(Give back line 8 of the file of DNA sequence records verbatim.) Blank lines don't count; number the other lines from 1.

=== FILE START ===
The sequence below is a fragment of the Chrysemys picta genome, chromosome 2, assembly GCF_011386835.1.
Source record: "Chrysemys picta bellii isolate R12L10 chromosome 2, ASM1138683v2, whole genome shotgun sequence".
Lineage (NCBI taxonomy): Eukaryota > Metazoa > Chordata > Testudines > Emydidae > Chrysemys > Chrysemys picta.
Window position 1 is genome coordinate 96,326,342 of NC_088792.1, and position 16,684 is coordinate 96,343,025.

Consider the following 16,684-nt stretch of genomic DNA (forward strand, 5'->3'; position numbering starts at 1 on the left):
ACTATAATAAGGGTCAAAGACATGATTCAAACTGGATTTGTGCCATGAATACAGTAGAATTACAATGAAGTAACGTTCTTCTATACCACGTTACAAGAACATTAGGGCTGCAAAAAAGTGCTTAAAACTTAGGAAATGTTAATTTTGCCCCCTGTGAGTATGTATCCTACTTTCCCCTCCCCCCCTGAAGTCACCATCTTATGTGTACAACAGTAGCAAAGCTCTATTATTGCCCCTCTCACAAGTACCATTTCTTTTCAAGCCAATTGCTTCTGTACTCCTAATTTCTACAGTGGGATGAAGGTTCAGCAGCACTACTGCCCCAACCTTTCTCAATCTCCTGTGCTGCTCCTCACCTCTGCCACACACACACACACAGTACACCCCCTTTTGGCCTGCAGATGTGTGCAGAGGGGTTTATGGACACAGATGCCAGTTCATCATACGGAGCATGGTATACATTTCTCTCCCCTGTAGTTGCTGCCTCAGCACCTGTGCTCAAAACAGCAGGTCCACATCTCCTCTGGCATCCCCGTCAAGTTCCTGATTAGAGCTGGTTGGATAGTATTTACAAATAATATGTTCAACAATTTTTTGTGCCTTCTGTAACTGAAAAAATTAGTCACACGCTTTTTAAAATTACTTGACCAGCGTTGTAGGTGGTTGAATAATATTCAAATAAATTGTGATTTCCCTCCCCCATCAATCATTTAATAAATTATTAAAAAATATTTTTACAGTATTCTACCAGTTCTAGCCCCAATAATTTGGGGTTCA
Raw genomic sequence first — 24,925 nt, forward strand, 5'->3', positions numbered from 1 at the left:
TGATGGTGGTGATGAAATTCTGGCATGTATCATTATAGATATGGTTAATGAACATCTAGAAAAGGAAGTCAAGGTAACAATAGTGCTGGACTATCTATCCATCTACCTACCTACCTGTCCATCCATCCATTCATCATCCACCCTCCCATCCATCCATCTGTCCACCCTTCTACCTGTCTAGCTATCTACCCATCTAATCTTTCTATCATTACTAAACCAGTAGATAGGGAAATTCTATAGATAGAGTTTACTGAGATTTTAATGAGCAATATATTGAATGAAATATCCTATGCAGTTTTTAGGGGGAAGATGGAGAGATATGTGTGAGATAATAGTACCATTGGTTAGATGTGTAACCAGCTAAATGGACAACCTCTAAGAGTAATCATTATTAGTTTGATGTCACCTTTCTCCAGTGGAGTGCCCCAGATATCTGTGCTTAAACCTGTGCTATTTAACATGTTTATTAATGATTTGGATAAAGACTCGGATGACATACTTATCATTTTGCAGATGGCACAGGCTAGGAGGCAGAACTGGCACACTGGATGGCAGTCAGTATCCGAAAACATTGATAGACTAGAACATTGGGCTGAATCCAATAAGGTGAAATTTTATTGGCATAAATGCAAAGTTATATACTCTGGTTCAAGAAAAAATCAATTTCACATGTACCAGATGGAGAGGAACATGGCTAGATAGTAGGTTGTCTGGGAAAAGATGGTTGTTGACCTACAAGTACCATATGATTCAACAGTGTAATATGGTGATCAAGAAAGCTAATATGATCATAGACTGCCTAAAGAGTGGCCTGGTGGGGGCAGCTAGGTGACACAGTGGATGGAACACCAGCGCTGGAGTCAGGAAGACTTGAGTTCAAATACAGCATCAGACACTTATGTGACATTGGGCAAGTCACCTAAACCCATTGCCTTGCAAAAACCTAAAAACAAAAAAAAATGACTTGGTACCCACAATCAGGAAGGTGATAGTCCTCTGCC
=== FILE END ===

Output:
TGATGGTGGTGATGAAATTCTGGCATGTATCATTATAGATATGGTTAATGAACATCTAGAAAAGGAAGTCAAGGTAACAATAGTGCTGGACTATCTATCCATCTACCTACCTACCTGTCCATCCATCCATTCATCATCCACCCTCCCATCCATCCATCTGTCCACCCTTCTACCTGTCTAGCTATCTACCCATCTAATCTTTCTATCATTACTAAACCAGTAGATAGGGAAATTCTATAGATAGAGTTTACTGAGATTTTAATGAGCAATATATTGAATGAAATATCCTATGCAGTTTTTAGGGGGAAGATGGAGAGATATGTGTGAGATAATAGTACCATTGGTTAGATGTGTAACCAGCTAAATGGACAACCTCTAAGAGTAATCATTATTAGTTTGATGTCACCTTTCTCCAGTGGAGTGCCCCAGATATCTGTGCTTAAACCTGTGCTATTTAACATGTTTATTAATGATTTGGATAAAGACTCGGATGACATACTTATCATTTTGCAGATGGCACAGGCTAGGAGGCAGAACTGGCACACTGGATGGCAGTCAGTATCCGAAAACATTGATAGACTAGAACATTGGGCTGAATCCAATAAGGTGAAATTTTATTGGCATAAATGCAAAGTTATATACTCTGGTTCAAGAAAAAATCAATTTCACATGTACCAGATGGAGAGGAACATGGCTAGATAGTAGGTTGTCTGGGAAAAGATGGTTGTTGACCTACAAGTACCATATGATTCAACAGTGTAATATGGTGATCAAGAAAGCTAATATGATCATAGACTGCCTAAAGAGTGGCCTGGTGGGGGCAGCTAGGTGACACAGTGGATGGAACACCAGCGCTGGAGTCAGGAAGACTTGAGTTCAAATACAGCATCAGACACTTATGTGACATTGGGCAAGTCACCTAAACCCATTGCCTTGCAAAAACCTAAAAACAAAAAAAAATGACTTGGTACCCACAATCAGGAAGGTGATAGTCCTCTGCC